Mobile Industrial Robots (MiR)has launched the MiR250 Hook for automatically collecting and towing carts. The MiR250 Hook includes the MiR250, MiR’s fastest and most compact AMR, creating robot that easily and cost-effectively automates the transport of various sizes of loaded carts weighing up to 1100 pounds (500 kg).
The MiR250 Hook robot identifies carts by April Tags and autonomously transports them. MiR250 Hook can be incorporated into a fleet of MiR robots, and can be easily redeployed to meet changing requirements. Updating the robot’s mission at any time is simple, using a smartphone, tablet or computer and standard Wi-Fi or Bluetooth communications to access the robot’s intuitive controls.
Maneuvers among people
With the MiR Hook 250 built-in sensors, cameras and sophisticated software mean the robot with the MiR Hook 250 and a cart can safely maneuver around people and obstacles, and can even drive up ramps.
“At workplaces worldwide, humans move thousands of carts and transport cages manually between departments, a highly repetitive and time-consuming task,” said Søren E. Nielsen, president of MiR.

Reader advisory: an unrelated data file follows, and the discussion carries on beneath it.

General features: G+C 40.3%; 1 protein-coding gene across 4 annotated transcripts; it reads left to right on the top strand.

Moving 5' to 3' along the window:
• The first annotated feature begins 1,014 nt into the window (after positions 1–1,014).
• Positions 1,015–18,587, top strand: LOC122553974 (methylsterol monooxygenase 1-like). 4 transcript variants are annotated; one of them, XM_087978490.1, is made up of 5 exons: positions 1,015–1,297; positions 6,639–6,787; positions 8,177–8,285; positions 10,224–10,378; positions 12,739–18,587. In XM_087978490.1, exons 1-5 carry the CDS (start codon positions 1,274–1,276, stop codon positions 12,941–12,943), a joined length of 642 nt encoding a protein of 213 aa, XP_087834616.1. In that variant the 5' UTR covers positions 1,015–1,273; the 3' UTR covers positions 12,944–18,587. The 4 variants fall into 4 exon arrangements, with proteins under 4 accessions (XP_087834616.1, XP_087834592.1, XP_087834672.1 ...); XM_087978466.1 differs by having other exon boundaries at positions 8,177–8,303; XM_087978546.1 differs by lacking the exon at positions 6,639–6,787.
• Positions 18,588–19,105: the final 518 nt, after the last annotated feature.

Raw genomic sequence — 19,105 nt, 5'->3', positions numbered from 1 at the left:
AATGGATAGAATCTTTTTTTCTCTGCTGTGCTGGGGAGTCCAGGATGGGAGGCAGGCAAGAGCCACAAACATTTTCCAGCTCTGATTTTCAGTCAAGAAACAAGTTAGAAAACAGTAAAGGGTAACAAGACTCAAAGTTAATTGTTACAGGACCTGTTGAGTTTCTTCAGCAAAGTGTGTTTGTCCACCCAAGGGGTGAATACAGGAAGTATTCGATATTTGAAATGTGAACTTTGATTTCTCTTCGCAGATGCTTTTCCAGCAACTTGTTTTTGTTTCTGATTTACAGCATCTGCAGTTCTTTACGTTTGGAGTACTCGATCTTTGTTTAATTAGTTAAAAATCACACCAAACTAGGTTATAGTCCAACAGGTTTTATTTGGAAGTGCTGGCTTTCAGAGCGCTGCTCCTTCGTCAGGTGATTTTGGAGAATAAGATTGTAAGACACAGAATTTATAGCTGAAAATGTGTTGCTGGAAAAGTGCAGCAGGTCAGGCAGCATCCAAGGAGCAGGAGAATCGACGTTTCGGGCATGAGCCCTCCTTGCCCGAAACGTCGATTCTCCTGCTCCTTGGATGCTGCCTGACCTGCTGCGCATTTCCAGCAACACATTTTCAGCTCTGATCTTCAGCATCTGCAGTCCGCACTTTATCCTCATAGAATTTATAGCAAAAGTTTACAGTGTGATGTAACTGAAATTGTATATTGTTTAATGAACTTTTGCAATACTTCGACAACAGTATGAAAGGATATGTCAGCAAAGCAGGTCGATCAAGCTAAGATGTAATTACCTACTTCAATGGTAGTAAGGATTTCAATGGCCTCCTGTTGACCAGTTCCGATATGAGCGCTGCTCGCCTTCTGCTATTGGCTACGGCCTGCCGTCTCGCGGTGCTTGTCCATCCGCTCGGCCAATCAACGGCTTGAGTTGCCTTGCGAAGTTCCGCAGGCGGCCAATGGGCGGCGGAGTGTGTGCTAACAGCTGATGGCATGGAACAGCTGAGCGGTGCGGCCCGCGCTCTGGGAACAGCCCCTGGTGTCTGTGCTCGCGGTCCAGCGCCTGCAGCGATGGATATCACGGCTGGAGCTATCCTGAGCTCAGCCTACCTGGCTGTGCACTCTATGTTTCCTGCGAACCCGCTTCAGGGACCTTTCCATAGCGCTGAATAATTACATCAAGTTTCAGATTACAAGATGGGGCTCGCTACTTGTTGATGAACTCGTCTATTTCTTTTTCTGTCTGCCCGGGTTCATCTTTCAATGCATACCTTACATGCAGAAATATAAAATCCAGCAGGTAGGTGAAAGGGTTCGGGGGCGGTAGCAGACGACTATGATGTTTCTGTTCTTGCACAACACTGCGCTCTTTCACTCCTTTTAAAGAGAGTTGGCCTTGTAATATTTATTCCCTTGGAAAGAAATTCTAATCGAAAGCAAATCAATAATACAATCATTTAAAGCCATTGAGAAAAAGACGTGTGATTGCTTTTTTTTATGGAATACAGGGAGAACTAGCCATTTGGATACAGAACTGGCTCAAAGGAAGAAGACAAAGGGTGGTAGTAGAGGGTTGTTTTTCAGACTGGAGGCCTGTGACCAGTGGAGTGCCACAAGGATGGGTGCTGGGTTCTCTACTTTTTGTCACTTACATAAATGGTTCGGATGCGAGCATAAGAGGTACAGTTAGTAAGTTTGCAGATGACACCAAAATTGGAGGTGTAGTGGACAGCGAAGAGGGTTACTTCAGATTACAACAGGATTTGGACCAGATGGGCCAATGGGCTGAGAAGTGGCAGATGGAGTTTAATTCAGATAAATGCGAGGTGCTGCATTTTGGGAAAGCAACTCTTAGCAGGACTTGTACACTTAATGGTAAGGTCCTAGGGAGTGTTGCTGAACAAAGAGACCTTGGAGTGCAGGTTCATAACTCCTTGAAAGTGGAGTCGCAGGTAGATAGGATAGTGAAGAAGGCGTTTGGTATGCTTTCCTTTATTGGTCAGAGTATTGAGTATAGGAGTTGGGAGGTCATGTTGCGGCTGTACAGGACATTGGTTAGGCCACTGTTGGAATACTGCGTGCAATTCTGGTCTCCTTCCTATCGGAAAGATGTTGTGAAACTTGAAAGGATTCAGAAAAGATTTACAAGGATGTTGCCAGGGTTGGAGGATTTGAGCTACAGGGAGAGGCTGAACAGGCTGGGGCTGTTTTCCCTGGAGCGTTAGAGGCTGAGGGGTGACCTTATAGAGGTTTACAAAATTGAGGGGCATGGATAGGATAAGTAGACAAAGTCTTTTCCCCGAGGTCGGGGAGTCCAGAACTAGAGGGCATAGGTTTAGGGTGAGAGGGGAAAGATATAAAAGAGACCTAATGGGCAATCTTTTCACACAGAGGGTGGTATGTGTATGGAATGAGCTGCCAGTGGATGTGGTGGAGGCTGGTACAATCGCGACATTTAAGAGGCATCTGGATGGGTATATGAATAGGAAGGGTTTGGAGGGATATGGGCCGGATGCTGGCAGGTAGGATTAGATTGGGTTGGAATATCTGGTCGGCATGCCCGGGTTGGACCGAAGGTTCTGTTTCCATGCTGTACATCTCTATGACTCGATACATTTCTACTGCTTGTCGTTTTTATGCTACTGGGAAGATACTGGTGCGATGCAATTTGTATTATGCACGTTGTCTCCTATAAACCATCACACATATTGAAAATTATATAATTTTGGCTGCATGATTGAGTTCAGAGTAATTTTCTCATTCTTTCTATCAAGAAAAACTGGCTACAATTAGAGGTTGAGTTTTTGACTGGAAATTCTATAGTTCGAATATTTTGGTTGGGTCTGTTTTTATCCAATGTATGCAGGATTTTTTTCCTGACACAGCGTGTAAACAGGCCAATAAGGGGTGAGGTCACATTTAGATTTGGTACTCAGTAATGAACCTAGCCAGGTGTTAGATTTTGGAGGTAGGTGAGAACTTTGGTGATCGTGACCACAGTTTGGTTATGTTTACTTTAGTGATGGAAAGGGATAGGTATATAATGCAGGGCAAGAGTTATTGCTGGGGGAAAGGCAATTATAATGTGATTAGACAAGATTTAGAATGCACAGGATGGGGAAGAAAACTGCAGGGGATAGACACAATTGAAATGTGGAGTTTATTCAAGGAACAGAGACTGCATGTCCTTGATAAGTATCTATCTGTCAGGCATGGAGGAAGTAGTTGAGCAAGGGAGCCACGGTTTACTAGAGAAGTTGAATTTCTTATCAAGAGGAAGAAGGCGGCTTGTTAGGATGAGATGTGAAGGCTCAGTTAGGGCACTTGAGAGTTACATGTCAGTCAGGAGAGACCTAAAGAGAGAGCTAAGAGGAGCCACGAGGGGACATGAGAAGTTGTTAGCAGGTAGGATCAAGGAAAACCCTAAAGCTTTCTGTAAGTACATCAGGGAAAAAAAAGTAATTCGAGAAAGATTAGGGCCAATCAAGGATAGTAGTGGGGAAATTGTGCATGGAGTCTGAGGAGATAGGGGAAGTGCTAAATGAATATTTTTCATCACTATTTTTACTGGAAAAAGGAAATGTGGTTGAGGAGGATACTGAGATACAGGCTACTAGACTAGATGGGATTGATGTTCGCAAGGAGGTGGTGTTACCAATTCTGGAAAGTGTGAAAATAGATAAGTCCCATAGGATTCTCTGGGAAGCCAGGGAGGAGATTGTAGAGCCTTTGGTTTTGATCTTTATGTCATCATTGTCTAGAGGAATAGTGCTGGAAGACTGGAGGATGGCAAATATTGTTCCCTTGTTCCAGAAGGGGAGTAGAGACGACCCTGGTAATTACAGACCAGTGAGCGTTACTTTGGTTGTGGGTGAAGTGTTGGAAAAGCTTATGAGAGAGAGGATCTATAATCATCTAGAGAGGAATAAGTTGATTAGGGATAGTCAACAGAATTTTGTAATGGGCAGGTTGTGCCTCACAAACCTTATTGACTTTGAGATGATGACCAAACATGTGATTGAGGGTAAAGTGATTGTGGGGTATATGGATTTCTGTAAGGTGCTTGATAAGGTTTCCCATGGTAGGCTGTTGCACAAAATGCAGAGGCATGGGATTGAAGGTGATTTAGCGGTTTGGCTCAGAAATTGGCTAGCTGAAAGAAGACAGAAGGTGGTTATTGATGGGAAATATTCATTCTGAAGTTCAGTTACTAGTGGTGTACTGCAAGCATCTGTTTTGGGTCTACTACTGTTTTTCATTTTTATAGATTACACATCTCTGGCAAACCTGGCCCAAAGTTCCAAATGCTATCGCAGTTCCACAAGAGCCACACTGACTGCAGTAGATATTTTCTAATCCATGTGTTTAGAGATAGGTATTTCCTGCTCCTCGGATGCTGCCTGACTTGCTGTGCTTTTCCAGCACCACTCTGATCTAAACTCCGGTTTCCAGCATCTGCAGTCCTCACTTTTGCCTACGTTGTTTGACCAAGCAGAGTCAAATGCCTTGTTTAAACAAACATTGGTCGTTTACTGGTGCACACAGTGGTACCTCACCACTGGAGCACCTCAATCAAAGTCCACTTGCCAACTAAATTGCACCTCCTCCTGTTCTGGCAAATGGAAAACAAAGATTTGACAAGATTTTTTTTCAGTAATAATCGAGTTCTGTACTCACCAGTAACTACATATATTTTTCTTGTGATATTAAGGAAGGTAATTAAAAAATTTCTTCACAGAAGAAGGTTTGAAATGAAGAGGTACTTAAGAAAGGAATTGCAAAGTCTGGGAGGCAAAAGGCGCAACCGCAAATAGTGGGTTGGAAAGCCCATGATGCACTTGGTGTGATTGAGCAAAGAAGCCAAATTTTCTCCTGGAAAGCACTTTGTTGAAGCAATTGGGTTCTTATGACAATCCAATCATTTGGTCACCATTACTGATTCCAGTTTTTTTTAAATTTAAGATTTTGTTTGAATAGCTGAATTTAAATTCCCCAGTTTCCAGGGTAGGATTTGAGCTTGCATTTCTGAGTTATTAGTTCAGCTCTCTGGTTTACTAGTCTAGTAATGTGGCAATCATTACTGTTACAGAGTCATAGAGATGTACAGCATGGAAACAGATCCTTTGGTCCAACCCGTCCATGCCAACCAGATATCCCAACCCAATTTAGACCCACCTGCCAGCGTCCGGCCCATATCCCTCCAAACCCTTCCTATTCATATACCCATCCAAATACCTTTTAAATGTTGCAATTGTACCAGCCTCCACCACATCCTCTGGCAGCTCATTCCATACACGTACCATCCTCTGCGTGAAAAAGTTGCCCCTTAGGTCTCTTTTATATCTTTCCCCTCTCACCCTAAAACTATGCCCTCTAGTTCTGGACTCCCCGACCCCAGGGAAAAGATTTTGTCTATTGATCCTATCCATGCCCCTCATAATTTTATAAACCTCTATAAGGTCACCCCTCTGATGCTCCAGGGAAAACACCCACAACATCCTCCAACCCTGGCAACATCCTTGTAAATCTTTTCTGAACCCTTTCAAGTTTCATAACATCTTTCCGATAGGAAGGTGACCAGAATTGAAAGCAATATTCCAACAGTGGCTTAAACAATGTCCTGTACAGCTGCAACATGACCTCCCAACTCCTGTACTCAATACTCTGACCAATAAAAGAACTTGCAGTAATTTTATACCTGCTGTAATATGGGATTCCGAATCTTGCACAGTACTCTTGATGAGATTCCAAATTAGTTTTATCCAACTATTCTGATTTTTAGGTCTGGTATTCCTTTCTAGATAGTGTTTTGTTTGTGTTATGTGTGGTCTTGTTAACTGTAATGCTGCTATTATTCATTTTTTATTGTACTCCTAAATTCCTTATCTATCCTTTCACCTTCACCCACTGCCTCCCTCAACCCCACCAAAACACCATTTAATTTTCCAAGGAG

“With the highly precise and powerful MiR250 Hook, towing carts and transport cages through dynamic and potentially constricted environments is now easier, more manageable and quite economical. There is no need to modify the layout of the facility or purchase new carts, since the MiR250 Hook can autonomously locate and attach to almost any type of cart via QR codes or AprilTags and deliver it to its destination without human involvement.”
The MiR250 Hook safely and efficiently travels at speeds up to 4.5 miles per hour (2 meters/second).
In addition to the integrated MiR250 Hook robot solution, companies that already own MiR250 robots can separately purchase the MiRHook 250 top module for cart towing, without the need to invest in new carts.
Only a few steps are required before deploying the MiR250 Hook in a workplace. These include attaching QR codes or AprilTags to carts and cages so the MiR250 Hook can identify them; mapping the robot to its route manually the first time or importing a map of the building and premises into the robot’s software, and installing the automatic charging station that lets MiR robots autonomously reload their batteries as needed (if this is the first AMR deployed in the facility).